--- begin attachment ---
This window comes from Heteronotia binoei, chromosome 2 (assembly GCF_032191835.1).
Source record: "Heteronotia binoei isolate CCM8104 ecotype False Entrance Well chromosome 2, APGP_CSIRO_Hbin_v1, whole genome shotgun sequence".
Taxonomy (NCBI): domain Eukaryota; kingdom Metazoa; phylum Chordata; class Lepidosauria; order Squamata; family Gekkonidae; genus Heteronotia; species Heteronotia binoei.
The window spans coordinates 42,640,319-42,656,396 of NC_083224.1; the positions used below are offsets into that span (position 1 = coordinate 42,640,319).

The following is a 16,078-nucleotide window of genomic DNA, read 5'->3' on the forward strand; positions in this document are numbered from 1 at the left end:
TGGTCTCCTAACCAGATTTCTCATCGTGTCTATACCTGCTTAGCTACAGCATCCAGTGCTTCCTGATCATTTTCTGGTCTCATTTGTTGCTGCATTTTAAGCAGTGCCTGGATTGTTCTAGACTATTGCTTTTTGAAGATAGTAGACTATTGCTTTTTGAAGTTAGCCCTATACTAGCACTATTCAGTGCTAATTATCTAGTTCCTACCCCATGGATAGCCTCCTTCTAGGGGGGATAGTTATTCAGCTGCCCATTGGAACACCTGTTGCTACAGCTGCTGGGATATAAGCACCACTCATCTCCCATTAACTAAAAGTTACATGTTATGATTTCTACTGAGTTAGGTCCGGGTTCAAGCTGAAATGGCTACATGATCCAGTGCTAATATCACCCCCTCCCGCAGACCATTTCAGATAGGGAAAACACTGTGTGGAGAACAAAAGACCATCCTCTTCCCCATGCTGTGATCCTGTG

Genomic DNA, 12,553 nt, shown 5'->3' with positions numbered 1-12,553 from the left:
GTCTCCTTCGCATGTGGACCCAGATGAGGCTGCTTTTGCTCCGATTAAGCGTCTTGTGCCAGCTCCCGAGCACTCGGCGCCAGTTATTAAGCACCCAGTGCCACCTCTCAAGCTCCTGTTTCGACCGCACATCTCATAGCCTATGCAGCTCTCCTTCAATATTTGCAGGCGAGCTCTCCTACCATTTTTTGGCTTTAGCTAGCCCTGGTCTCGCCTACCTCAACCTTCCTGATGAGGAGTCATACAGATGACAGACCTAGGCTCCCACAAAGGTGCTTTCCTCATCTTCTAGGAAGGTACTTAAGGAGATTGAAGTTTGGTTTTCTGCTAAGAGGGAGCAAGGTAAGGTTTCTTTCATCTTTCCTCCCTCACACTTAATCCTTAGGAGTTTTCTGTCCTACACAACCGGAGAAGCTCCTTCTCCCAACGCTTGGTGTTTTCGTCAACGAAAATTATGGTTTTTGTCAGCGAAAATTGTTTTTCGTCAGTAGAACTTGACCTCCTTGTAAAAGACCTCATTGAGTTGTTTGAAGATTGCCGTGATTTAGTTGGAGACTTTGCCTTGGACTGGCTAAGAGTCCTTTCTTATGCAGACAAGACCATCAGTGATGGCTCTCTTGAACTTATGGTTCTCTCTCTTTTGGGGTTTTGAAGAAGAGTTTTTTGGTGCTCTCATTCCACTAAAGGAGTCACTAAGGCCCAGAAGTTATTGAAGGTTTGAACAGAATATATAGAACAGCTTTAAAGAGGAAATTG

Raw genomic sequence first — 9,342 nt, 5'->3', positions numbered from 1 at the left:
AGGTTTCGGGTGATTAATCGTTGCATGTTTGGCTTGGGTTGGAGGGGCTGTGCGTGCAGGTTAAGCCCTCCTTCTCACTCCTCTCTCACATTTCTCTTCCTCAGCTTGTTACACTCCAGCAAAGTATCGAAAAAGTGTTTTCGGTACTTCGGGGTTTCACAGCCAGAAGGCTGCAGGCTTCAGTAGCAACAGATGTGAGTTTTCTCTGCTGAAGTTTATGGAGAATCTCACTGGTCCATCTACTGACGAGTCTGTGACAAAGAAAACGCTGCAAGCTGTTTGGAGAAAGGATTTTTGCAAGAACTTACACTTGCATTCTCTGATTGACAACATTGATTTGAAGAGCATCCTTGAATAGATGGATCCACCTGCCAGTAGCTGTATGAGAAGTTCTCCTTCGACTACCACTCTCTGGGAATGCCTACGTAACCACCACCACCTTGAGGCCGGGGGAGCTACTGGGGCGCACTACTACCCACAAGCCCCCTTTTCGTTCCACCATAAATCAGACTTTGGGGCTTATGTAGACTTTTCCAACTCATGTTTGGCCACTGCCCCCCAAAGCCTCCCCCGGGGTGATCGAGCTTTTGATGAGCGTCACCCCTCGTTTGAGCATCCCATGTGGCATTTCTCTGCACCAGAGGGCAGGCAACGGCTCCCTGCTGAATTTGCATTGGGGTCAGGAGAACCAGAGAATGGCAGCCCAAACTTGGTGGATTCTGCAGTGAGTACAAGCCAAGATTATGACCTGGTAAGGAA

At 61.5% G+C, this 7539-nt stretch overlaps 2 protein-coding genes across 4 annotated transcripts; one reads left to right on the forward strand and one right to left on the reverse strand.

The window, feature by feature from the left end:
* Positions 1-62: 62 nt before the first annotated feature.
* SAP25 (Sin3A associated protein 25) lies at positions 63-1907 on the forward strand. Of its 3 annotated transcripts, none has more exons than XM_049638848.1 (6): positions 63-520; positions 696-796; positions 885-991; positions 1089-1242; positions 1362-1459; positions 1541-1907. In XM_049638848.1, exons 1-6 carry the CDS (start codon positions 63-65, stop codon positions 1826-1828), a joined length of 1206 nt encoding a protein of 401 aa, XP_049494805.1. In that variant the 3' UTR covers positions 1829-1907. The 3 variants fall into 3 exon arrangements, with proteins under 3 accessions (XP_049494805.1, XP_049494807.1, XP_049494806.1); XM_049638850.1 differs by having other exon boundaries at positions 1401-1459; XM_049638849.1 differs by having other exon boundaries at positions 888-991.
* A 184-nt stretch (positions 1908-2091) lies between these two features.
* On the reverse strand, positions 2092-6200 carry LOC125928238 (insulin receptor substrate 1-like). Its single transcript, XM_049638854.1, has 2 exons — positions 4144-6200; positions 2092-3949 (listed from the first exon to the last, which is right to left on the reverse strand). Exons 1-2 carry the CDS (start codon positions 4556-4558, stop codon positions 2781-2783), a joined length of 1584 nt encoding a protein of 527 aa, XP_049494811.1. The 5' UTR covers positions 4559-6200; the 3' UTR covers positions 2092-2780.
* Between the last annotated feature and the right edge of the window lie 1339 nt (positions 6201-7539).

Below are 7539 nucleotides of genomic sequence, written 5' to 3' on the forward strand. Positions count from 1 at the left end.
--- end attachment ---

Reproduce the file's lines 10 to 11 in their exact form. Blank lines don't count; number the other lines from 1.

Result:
AGGTTTCGGGTGATTAATCGTTGCATGTTTGGCTTGGGTTGGAGGGGCTGTGCGTGCAGGTTAAGCCCTCCTTCTCACTCCTCTCTCACATTTCTCTTCCTCAGCTTGTTACACTCCAGCAAAGTATCGAAAAAGTGTTTTCGGTACTTCGGGGTTTCACAGCCAGAAGGCTGCAGGCTTCAGTAGCAACAGATGTGAGTTTTCTCTGCTGAAGTTTATGGAGAATCTCACTGGTCCATCTACTGACGAGTCTGTGACAAAGAAAACGCTGCAAGCTGTTTGGAGAAAGGATTTTTGCAAGAACTTACACTTGCATTCTCTGATTGACAACATTGATTTGAAGAGCATCCTTGAATAGATGGATCCACCTGCCAGTAGCTGTATGAGAAGTTCTCCTTCGACTACCACTCTCTGGGAATGCCTACGTAACCACCACCACCTTGAGGCCGGGGGAGCTACTGGGGCGCACTACTACCCACAAGCCCCCTTTTCGTTCCACCATAAATCAGACTTTGGGGCTTATGTAGACTTTTCCAACTCATGTTTGGCCACTGCCCCCCAAAGCCTCCCCCGGGGTGATCGAGCTTTTGATGAGCGTCACCCCTCGTTTGAGCATCCCATGTGGCATTTCTCTGCACCAGAGGGCAGGCAACGGCTCCCTGCTGAATTTGCATTGGGGTCAGGAGAACCAGAGAATGGCAGCCCAAACTTGGTGGATTCTGCAGTGAGTACAAGCCAAGATTATGACCTGGTAAGGAA

At 61.5% G+C, this 7539-nt stretch overlaps 2 protein-coding genes across 4 annotated transcripts; one reads left to right on the forward strand and one right to left on the reverse strand.